Catherine's husband. His breeding and wealth attracted Catherine though Heathcliff was her true love. He is a spoiled, cowardly man although tender and loving to Catherine and his daughter. He is a contrast to Heathcliff both physically and spiritually.
|Parents: Mr and Mrs Linton||Siblings: Isabella (sister – 3 years younger)|
|Date of birth: 1762||Place of birth: Thrushcross Grange (assumed)|
|Married: Catherine Earnshaw in March 1783||Children: Cathy Linton, born 20 March 1784|
|Date of death: August 1801 (between 3 and 4 in the morning) (aged 39)||Place of death: Thrushcross Grange|
|Physical description: fair skin; long, light hair curled at temples; blue eyes|
(1777, aged 15) Edgar stood on the hearth weeping silently, and in the middle of the table sat a little dog, shaking its paw and yelping; which, from their mutual accusations, we understood they had nearly pulled in two between them.
(1777, aged 15) But, Nelly, if I knocked [Edgar] down twenty times, that wouldn't make him less handsome or me [Heathcliff] more so. I wish I had light hair and a fair skin, and was dressed and behaved as well, and had a chance of being as rich as he will be!
And cried for mamma at every turn,' I added, 'and trembled if a country lad heaved his fist against you, and sat at home all day for a shower of rain.
(1777, aged 15) In other words, I must wish for Edgar Linton's great blue eyes and even forehead,' [Heathcliff] replied.
(1780, aged 18) He had a sweet, low manner of speaking, and pronounced his words as you [Lockwood] do: that's less gruff than we talk here, and softer.
(About 1783, aged 20/21) [Description of his portrait] I discerned a soft-featured face, exceedingly resembling the young lady at the Heights, but more pensive and amiable in expression. It formed a sweet picture. The long light hair curled slightly on the temples; the eyes were large and serious; the figure almost too graceful.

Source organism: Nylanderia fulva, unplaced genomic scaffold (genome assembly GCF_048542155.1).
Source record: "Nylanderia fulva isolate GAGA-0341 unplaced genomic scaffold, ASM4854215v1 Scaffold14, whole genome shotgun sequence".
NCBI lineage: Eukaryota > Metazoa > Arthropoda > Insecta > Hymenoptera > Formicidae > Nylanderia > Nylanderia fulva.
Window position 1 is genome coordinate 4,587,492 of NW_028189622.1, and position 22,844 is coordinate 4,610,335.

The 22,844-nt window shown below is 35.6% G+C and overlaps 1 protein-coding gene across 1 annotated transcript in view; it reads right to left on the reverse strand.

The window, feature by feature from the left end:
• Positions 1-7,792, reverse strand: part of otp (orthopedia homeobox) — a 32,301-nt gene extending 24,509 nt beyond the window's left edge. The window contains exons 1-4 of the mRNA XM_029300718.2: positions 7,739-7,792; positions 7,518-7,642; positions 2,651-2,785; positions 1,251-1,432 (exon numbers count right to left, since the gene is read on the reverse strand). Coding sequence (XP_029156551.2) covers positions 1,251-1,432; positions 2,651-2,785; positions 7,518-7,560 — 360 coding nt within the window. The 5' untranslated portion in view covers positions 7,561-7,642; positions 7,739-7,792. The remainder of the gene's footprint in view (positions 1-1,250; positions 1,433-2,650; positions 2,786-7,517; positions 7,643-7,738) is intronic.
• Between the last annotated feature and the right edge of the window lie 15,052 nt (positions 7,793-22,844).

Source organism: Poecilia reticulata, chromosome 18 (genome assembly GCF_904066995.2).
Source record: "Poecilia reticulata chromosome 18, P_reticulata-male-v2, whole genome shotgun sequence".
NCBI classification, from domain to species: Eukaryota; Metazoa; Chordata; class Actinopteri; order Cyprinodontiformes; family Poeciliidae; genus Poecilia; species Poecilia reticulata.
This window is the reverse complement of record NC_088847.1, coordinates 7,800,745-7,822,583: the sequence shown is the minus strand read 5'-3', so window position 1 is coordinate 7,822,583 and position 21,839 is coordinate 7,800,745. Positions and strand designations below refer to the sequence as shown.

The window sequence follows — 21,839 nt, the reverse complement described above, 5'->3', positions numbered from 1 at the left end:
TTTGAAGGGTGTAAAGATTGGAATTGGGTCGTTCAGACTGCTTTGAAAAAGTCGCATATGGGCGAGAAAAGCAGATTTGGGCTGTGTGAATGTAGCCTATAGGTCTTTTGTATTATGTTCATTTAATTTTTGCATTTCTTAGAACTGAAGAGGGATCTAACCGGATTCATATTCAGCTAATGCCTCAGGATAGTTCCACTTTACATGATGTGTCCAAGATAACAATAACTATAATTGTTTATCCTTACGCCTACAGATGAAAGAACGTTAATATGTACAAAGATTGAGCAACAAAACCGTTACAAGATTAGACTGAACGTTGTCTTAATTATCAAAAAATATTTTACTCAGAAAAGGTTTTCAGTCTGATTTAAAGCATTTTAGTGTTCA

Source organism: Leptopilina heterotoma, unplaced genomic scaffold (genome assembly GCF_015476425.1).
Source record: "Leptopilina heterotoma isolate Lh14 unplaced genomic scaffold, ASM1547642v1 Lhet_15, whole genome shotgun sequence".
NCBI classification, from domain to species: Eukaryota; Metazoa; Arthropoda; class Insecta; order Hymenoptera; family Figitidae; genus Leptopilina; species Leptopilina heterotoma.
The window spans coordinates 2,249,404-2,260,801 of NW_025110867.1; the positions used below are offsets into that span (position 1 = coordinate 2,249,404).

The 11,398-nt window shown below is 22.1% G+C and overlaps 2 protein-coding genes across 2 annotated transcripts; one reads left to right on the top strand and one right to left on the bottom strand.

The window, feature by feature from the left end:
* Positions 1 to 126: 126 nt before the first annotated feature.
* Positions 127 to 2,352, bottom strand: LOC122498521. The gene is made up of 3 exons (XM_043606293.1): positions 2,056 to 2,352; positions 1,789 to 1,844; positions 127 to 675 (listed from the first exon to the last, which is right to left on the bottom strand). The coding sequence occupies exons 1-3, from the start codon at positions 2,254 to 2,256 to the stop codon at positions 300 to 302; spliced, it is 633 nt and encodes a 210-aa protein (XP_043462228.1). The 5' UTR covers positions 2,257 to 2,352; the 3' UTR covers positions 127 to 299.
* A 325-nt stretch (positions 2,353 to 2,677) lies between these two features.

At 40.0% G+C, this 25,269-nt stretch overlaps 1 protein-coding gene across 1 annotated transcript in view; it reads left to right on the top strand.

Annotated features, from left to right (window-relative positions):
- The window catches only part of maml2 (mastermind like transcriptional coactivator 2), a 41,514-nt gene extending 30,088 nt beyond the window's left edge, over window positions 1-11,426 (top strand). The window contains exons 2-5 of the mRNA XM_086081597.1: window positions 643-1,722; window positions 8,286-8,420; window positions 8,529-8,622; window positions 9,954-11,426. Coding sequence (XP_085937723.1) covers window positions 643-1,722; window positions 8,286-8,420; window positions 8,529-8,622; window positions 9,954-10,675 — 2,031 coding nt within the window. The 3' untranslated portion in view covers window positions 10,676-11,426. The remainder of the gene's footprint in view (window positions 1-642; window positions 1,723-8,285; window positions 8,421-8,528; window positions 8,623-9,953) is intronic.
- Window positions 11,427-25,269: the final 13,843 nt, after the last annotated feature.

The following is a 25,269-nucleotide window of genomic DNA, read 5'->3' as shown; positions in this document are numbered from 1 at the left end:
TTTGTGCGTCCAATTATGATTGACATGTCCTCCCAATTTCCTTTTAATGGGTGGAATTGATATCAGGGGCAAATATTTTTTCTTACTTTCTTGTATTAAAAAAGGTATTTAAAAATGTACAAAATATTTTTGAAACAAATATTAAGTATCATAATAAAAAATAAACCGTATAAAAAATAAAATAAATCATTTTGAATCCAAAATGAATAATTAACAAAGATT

(Around 1783, aged 20/21) I observed that Mr. Edgar had a deep-rooted fear of ruffling [Catherine's] humour. He concealed it from her; but if ever he heard me answer sharply, or saw any other servant grow cloudy at some imperious order of hers, he would show his trouble by a frown of displeasure that never darkened on his own account.
(1784, aged 21) … whereupon Mr. Edgar was taken with a nervous trembling, and his countenance grew deadly pale. For his life he could not avert that excess of emotion: mingled anguish and humiliation overcame him completely. He leant on the back of a chair, and covered his face.
(1784, aged 21) It was named Catherine; but [Edgar] never called it the name in full, as he had never called the first Catherine short: probably because Heathcliff had a habit of doing so. The little one was always Cathy: it formed to him a distinction from the mother, and yet a connection with her; and his attachment sprang from its relation to her, far more than from its being his own.